Driving Your Classic – Our Thoughts on Great Driving Roads in Europe…
For many of our customers here at Fiennes Classics, nothing beats starting out in a classic car on a route that seems made for the driver. Elsewhere on the website we have looked at some of the best routes on offer in the UK, but for the adventurous classic motorist who wants to go a little further, here are four ideas for great drives in Europe. All, by coincidence, are around the Alps, which let’s face it are not noted for their boring scenery.
Stelvio Pass – Italian Alps, Italy. The Stelvio is justifiably known as one of the greatest, if not the greatest, driving roads in the world. With its 60 hairpins, it looks like someone draped a piece of ribbon along the side of a mountain. Because of its elevation – 2,757 metres above sea level – it is only open during the summer months. Drive from north to south or start at Bormio – either way it’s a spectacular experience, and you can even take a turn off it onto the Umbrail Pass into Switzerland: the road equivalent of a buy one, get one free offer. The Stelvio comes with a warning, however. It is steep, and the hairpins are tight. This is not a place for vague steering or unreliable brakes. At Fiennes Classics we would be very happy to discuss sensible steering and brake overhauls or upgrades with you before you try it. Have fun, but be safe.
Gorges du Verdon – Provence, France. This beautiful drive through the heart of Europe’s Grand Canyon offers breathtaking views and a choice of routes on opposite sides of the gorge. The D952 is wider but busier, whereas the D71 from Aiguines to Comps-sur-Artuby is quieter because it is narrower but just as beautiful. There are viewpoints all along either, so take a camera. If you’re considering this in the summer months remember that the daytime temperatures can be very high. At the very least we would suggest that you consider having your engine’s cooling system serviced or upgraded in advance of the trip. It’s preferable to enjoying one view for a very long time through a cloud of steam.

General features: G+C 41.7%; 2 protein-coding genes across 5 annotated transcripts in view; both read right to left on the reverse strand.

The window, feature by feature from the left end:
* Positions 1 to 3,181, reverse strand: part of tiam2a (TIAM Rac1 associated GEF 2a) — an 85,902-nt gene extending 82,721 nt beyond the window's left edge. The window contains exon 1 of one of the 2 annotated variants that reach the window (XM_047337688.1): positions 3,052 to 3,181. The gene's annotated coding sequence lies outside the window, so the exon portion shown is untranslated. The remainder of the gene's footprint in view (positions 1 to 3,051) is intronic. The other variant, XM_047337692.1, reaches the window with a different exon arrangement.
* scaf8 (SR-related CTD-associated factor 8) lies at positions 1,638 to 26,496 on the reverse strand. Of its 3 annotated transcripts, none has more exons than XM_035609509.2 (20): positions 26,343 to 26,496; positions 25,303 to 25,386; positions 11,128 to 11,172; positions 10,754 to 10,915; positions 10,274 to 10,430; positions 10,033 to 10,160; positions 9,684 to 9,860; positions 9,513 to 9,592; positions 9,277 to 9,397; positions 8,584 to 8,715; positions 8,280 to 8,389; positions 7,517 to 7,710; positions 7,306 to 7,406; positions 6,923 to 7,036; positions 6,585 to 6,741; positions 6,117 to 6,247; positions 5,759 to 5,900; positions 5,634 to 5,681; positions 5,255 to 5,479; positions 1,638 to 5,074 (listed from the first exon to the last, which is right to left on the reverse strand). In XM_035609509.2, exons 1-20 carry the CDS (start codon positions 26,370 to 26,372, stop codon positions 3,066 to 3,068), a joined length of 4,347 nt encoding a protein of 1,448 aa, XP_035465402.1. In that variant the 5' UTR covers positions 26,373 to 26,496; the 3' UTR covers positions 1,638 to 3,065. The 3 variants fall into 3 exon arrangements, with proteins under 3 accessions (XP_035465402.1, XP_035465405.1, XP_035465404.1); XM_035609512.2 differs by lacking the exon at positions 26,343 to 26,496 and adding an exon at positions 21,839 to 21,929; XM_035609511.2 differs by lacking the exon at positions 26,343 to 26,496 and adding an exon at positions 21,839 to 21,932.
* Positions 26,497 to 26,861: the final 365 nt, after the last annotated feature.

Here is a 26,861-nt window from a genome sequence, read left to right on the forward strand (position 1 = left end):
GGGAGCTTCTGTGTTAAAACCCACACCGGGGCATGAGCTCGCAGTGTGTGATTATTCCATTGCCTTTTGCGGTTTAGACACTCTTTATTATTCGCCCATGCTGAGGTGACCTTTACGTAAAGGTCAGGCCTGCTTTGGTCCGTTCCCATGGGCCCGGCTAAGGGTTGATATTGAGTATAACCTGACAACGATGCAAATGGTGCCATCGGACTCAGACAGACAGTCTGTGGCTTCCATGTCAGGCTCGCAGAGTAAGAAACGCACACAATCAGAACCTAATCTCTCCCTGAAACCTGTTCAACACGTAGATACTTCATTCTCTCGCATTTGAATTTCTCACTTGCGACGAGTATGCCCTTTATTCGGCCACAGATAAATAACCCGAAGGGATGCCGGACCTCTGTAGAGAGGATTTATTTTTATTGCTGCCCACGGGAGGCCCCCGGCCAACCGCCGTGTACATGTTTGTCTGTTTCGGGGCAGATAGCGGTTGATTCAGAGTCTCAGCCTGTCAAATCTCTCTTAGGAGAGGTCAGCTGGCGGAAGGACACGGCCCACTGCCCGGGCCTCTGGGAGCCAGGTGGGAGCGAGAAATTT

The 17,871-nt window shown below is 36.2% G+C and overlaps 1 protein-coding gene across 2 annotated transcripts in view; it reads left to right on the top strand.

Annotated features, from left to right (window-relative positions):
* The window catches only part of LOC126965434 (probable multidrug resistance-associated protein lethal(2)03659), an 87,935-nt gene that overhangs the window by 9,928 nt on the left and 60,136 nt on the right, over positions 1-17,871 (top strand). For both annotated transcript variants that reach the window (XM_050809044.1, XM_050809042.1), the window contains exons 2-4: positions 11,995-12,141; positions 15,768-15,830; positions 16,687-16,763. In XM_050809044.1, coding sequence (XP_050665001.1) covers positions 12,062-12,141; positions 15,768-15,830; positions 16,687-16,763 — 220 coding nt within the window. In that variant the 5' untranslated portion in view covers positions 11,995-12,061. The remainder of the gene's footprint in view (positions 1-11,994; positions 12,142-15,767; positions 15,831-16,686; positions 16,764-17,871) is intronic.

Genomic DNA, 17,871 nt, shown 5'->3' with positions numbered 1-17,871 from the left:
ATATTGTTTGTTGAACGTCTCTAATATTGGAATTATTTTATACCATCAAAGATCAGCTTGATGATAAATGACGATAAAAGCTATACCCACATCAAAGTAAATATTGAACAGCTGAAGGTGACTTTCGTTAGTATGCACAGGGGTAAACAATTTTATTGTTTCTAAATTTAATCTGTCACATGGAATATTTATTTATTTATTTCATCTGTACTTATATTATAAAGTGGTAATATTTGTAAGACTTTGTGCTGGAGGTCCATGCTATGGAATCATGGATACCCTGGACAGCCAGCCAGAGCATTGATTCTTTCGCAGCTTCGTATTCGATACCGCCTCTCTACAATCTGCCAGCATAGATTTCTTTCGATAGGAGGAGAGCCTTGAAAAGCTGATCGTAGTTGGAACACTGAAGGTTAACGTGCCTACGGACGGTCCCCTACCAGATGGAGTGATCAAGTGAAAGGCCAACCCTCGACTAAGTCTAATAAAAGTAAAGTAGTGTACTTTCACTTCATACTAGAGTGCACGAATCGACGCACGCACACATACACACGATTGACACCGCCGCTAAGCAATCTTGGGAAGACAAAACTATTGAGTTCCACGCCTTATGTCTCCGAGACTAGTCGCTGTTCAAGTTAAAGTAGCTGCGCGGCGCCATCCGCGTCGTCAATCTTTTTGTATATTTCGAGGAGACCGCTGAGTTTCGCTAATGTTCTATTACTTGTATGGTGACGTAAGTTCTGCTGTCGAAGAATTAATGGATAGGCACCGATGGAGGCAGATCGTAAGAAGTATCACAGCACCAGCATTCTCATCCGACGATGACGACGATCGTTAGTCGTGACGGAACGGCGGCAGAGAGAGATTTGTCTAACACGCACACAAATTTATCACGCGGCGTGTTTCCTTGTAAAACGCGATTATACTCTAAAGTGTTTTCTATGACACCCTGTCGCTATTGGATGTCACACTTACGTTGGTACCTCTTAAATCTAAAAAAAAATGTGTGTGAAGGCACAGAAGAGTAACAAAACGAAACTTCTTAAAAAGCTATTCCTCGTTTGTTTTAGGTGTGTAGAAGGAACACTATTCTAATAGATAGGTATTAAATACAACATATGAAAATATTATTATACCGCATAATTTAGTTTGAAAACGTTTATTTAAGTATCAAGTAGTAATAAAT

Bernina Pass – Switzerland. Switzerland is not the friendliest country towards the motorist, and most of its mountain passes are only open for part of the year and even then have rules as to who can drive them and in what. The Bernina is an exception being open all year round, but our recommendation would be a summer trip that takes in this and any other intersecting pass of your choosing – they’re all amazing. You’ll reach 2,328 metres, so if you’re driving with the roof down you might want to consider some warm clothes even in the hottest months. There are hairpins here to rival the Stelvio, so consider your steering and brakes, and if you prefer to go in April or May and plan to stay at altitude it might be worth talking to us about any cold-starting issues your classic might experience. You’ll be there at a time when most other passes are strictly off limits to sports cars, so it will be nice if you can make it out of the hotel car park in a morning.
Route de Thorenc – France. Open all year round, and bathed in the glorious weather of the Côte d’Azur. The D2 is a lovely mix of hairpins and long straights, but the best section is the 8 kilometres between Gréolières and the D802 intersection with its spectacular views and carved tunnels. For this one we would certainly recommend talking to us about your cooling system – the summer months get hot in that part of the world and lengthy sections of the road don’t have soft verges off to the side. You won’t be a popular addition to the scenery sitting blocking the lane with a boiling engine, so let us take a look and advise you.
So that’s our top four. Your top four might be totally different, but whatever they are we can help you to get there and enjoy a thrilling and trouble-free motoring experience of a lifetime. And we never even mentioned Austria’s Grossglockner High Alpine Road, Switzerland’s Susten Pass, Italy’s Great Dolomites Road, Romania’s Transfagarasan, France’s Col de la Bonette…